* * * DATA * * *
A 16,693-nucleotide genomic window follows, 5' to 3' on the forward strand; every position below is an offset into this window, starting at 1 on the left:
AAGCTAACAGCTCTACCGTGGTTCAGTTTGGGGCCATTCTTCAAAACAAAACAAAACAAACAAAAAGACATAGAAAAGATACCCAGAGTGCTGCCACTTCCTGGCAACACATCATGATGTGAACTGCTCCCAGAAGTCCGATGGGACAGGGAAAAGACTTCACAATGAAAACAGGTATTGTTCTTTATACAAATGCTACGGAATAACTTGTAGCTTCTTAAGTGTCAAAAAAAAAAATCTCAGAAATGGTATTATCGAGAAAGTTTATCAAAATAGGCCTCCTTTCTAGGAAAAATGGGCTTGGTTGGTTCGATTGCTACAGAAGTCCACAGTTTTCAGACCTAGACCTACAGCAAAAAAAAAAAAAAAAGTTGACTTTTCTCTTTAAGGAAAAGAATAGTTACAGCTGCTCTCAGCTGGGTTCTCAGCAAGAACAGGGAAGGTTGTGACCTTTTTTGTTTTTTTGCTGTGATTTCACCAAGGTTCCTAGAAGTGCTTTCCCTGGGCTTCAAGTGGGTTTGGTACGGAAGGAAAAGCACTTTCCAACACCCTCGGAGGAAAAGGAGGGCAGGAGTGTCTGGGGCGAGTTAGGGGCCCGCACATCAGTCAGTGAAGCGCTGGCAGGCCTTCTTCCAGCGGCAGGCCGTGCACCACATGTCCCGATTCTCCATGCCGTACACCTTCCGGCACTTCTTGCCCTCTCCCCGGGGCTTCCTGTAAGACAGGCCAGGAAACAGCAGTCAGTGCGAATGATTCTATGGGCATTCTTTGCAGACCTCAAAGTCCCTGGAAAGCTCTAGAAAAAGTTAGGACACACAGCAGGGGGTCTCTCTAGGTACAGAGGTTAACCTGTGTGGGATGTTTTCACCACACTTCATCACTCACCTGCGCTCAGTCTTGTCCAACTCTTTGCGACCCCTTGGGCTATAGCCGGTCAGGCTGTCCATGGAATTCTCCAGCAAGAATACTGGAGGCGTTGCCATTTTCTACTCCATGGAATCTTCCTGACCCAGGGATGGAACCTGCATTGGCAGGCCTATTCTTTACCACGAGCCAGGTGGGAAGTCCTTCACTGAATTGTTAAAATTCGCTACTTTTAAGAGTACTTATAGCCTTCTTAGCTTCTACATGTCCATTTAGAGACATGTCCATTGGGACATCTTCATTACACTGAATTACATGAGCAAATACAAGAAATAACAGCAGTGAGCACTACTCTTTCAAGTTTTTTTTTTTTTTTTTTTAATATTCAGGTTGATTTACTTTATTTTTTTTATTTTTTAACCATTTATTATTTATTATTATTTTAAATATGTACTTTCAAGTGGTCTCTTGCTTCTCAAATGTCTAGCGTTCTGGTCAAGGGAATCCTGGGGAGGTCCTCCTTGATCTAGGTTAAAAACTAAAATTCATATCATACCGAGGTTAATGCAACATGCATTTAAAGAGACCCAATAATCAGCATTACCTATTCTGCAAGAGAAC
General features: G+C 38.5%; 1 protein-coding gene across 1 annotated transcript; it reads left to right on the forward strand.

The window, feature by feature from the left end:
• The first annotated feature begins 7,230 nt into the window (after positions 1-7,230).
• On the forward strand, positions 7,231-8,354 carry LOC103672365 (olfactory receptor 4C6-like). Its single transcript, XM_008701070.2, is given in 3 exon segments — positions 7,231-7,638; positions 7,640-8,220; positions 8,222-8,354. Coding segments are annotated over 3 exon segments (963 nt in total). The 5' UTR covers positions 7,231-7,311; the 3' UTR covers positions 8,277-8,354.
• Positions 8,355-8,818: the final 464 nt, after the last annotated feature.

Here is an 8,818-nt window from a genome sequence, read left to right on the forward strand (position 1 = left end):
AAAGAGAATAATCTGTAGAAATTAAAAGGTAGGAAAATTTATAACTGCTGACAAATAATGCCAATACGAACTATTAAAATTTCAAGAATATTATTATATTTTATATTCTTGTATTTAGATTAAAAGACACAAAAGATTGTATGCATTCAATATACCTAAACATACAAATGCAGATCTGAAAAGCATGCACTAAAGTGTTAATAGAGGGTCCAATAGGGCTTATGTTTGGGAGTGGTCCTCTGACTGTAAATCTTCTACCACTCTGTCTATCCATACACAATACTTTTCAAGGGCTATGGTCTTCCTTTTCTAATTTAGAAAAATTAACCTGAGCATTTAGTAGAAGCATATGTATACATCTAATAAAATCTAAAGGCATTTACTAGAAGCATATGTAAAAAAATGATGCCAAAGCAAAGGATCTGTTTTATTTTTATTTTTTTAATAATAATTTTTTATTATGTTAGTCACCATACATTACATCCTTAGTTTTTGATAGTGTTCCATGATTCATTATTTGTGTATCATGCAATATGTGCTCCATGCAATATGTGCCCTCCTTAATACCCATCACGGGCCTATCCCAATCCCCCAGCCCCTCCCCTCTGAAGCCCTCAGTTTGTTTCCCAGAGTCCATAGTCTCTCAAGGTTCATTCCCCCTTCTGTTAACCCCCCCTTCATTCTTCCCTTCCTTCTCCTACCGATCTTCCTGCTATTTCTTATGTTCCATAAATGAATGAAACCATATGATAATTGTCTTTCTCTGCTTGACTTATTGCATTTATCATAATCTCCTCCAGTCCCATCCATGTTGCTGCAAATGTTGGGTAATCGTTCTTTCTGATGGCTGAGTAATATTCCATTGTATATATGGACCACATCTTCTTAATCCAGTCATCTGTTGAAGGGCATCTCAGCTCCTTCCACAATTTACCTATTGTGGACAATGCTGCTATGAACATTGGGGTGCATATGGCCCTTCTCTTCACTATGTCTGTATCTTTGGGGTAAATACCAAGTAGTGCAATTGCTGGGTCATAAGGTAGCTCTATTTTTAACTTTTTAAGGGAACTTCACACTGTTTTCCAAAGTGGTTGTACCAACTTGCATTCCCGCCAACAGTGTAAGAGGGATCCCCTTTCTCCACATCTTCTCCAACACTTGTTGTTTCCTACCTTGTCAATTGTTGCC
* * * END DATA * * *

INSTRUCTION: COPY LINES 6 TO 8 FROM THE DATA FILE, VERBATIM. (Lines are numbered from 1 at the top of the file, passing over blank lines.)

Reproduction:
• On the forward strand, positions 7,231-8,354 carry LOC103672365 (olfactory receptor 4C6-like). Its single transcript, XM_008701070.2, is given in 3 exon segments — positions 7,231-7,638; positions 7,640-8,220; positions 8,222-8,354. Coding segments are annotated over 3 exon segments (963 nt in total). The 5' UTR covers positions 7,231-7,311; the 3' UTR covers positions 8,277-8,354.
• Positions 8,355-8,818: the final 464 nt, after the last annotated feature.

Here is an 8,818-nt window from a genome sequence, read left to right on the forward strand (position 1 = left end):